With all of our clients who have children, planning for college expenses is the one of the biggest concerns that keeps them up at night. Retirement planning may be a bigger issue in the long term, but the children will be going to college a lot sooner than their parents will retire.
As I work on putting together plans for clients to balance their own retirement and send their kids to a good college, I find myself stepping back wondering how college became so expensive. Since the mid 1980s, the cost of college has increased 500%! And it continues to grow faster than inflation. Today’s students are graduating with a mountain of debt. In fact, there is now more student loan debt than credit card debt.
Just look at this chart to see how out of control college costs have gotten over the last twenty years:
What does this chart say? Over the last twenty years, items in blue have actually gotten cheaper. TV’s, software, toys, cars and clothing are all cheaper than they were twenty years ago. The items in red, such as housing, food, health care, childcare and COLLEGE have gotten more expensive over the years. As much as we complain about the escalating cost of healthcare, it’s not nearly as bad as college.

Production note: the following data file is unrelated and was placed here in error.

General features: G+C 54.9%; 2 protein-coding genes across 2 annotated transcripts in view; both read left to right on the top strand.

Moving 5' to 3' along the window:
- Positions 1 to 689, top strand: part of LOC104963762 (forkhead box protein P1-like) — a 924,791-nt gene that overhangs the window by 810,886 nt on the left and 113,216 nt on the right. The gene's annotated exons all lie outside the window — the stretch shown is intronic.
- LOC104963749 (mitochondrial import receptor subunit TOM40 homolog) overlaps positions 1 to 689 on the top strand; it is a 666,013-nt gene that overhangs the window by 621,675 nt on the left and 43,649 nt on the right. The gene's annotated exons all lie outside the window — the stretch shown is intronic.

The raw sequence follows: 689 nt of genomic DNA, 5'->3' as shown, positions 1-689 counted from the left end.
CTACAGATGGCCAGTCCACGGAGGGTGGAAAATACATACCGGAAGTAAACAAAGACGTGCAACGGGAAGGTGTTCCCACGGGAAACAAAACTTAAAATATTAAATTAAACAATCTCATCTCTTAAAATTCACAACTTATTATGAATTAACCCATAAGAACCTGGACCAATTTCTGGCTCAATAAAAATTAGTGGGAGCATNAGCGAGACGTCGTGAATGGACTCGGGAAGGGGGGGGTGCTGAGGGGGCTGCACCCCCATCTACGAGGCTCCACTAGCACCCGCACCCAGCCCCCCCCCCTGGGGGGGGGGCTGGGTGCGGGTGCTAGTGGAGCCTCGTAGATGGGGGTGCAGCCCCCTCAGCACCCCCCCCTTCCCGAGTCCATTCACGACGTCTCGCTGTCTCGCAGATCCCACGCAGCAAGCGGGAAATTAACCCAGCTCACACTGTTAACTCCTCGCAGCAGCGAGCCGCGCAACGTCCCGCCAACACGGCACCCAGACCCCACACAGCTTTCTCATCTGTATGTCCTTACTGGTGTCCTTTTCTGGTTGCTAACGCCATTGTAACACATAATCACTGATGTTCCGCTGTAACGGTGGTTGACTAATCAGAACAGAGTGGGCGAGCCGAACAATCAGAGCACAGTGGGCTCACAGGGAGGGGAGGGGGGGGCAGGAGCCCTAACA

How did we arrive at this problem? A simple answer is that money is freely available for people to borrow to pay for college. The cost does not become a big driver in the decision making process when there are grants, scholarships, tax credits, and even loans involved that mitigate the financial bite. This results in universities having to offer more services, bigger buildings, better facilities, etc in an effort to attract students who are not as cost conscious as before.
With the government stepping in to provide assistance (loans and tax credits), they are actually contributing to the problem and making it worse. They are creating a gap between the perceived cost a student pays to go to college and the actual cost to attend.
This happened with real estate when the government wanted everyone to own their own home – loans and incentives fueled the market. The good intentions of the government backfired as people were given mortgages they couldn’t actually afford, which spurred housing prices to soar… for a while at least.
A similar problem exists in health insurance. The insured are insulated from the true cost of a service because the health insurance pays for most of the expenses incurred.
If you’re interested in reading more about this and seeing the kinds of solutions that might work, I found this article to be a fascinating read on the subject of college costs.